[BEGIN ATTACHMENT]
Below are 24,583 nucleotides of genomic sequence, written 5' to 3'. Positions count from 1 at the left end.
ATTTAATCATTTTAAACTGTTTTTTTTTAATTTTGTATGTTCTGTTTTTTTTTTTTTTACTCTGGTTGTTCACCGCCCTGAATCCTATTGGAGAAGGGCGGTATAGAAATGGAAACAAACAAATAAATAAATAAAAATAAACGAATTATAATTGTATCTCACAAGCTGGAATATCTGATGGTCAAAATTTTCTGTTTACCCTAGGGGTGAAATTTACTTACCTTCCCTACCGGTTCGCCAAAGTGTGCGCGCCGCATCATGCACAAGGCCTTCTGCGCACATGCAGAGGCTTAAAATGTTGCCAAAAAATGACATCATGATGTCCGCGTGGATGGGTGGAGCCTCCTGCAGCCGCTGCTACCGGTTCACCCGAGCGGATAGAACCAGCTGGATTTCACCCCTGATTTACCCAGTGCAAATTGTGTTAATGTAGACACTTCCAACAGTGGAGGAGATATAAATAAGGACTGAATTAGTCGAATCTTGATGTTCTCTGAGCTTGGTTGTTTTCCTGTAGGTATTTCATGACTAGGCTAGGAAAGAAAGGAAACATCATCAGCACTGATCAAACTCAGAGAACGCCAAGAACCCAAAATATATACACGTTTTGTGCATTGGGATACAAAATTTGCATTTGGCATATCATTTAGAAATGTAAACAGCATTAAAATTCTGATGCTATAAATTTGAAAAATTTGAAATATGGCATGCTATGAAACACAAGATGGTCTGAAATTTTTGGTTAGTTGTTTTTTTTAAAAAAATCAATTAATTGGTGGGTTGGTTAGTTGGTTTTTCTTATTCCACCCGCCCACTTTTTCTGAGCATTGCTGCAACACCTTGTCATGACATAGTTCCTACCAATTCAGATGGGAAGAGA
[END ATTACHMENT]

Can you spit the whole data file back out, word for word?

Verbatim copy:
Below are 24,583 nucleotides of genomic sequence, written 5' to 3'. Positions count from 1 at the left end.
ATTTAATCATTTTAAACTGTTTTTTTTTAATTTTGTATGTTCTGTTTTTTTTTTTTTTACTCTGGTTGTTCACCGCCCTGAATCCTATTGGAGAAGGGCGGTATAGAAATGGAAACAAACAAATAAATAAATAAAAATAAACGAATTATAATTGTATCTCACAAGCTGGAATATCTGATGGTCAAAATTTTCTGTTTACCCTAGGGGTGAAATTTACTTACCTTCCCTACCGGTTCGCCAAAGTGTGCGCGCCGCATCATGCACAAGGCCTTCTGCGCACATGCAGAGGCTTAAAATGTTGCCAAAAAATGACATCATGATGTCCGCGTGGATGGGTGGAGCCTCCTGCAGCCGCTGCTACCGGTTCACCCGAGCGGATAGAACCAGCTGGATTTCACCCCTGATTTACCCAGTGCAAATTGTGTTAATGTAGACACTTCCAACAGTGGAGGAGATATAAATAAGGACTGAATTAGTCGAATCTTGATGTTCTCTGAGCTTGGTTGTTTTCCTGTAGGTATTTCATGACTAGGCTAGGAAAGAAAGGAAACATCATCAGCACTGATCAAACTCAGAGAACGCCAAGAACCCAAAATATATACACGTTTTGTGCATTGGGATACAAAATTTGCATTTGGCATATCATTTAGAAATGTAAACAGCATTAAAATTCTGATGCTATAAATTTGAAAAATTTGAAATATGGCATGCTATGAAACACAAGATGGTCTGAAATTTTTGGTTAGTTGTTTTTTTTAAAAAAATCAATTAATTGGTGGGTTGGTTAGTTGGTTTTTCTTATTCCACCCGCCCACTTTTTCTGAGCATTGCTGCAACACCTTGTCATGACATAGTTCCTACCAATTCAGATGGGAAGAGA